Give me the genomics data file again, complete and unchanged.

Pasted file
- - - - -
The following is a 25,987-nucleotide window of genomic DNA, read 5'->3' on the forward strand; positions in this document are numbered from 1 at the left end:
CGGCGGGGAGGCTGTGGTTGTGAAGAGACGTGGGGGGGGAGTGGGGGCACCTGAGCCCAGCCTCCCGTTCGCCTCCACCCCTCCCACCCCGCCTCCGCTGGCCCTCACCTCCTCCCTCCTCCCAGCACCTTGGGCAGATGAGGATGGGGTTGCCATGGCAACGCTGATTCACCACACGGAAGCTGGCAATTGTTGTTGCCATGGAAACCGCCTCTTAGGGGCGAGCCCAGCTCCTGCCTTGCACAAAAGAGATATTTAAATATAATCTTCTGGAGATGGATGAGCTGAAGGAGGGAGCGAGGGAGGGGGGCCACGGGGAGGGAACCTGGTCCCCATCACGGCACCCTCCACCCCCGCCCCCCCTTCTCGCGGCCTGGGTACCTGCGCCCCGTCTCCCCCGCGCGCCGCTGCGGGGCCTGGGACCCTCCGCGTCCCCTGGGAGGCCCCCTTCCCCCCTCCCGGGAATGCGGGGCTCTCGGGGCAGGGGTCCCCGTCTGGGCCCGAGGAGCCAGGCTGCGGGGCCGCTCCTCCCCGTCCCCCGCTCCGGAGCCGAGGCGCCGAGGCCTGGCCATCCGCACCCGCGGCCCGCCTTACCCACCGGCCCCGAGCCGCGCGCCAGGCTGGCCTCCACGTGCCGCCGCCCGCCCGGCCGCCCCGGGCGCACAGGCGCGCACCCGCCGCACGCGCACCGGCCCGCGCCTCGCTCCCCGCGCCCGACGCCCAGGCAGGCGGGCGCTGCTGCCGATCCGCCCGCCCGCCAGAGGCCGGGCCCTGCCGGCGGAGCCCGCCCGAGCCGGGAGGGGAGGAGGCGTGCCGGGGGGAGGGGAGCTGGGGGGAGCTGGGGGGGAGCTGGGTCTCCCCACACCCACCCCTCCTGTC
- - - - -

The following is a 25,987-nucleotide window of genomic DNA, read 5'->3' on the forward strand; positions in this document are numbered from 1 at the left end:
CGGCGGGGAGGCTGTGGTTGTGAAGAGACGTGGGGGGGGAGTGGGGGCACCTGAGCCCAGCCTCCCGTTCGCCTCCACCCCTCCCACCCCGCCTCCGCTGGCCCTCACCTCCTCCCTCCTCCCAGCACCTTGGGCAGATGAGGATGGGGTTGCCATGGCAACGCTGATTCACCACACGGAAGCTGGCAATTGTTGTTGCCATGGAAACCGCCTCTTAGGGGCGAGCCCAGCTCCTGCCTTGCACAAAAGAGATATTTAAATATAATCTTCTGGAGATGGATGAGCTGAAGGAGGGAGCGAGGGAGGGGGGCCACGGGGAGGGAACCTGGTCCCCATCACGGCACCCTCCACCCCCGCCCCCCCTTCTCGCGGCCTGGGTACCTGCGCCCCGTCTCCCCCGCGCGCCGCTGCGGGGCCTGGGACCCTCCGCGTCCCCTGGGAGGCCCCCTTCCCCCCTCCCGGGAATGCGGGGCTCTCGGGGCAGGGGTCCCCGTCTGGGCCCGAGGAGCCAGGCTGCGGGGCCGCTCCTCCCCGTCCCCCGCTCCGGAGCCGAGGCGCCGAGGCCTGGCCATCCGCACCCGCGGCCCGCCTTACCCACCGGCCCCGAGCCGCGCGCCAGGCTGGCCTCCACGTGCCGCCGCCCGCCCGGCCGCCCCGGGCGCACAGGCGCGCACCCGCCGCACGCGCACCGGCCCGCGCCTCGCTCCCCGCGCCCGACGCCCAGGCAGGCGGGCGCTGCTGCCGATCCGCCCGCCCGCCAGAGGCCGGGCCCTGCCGGCGGAGCCCGCCCGAGCCGGGAGGGGAGGAGGCGTGCCGGGGGGAGGGGAGCTGGGGGGAGCTGGGGGGGAGCTGGGTCTCCCCACACCCACCCCTCCTGTC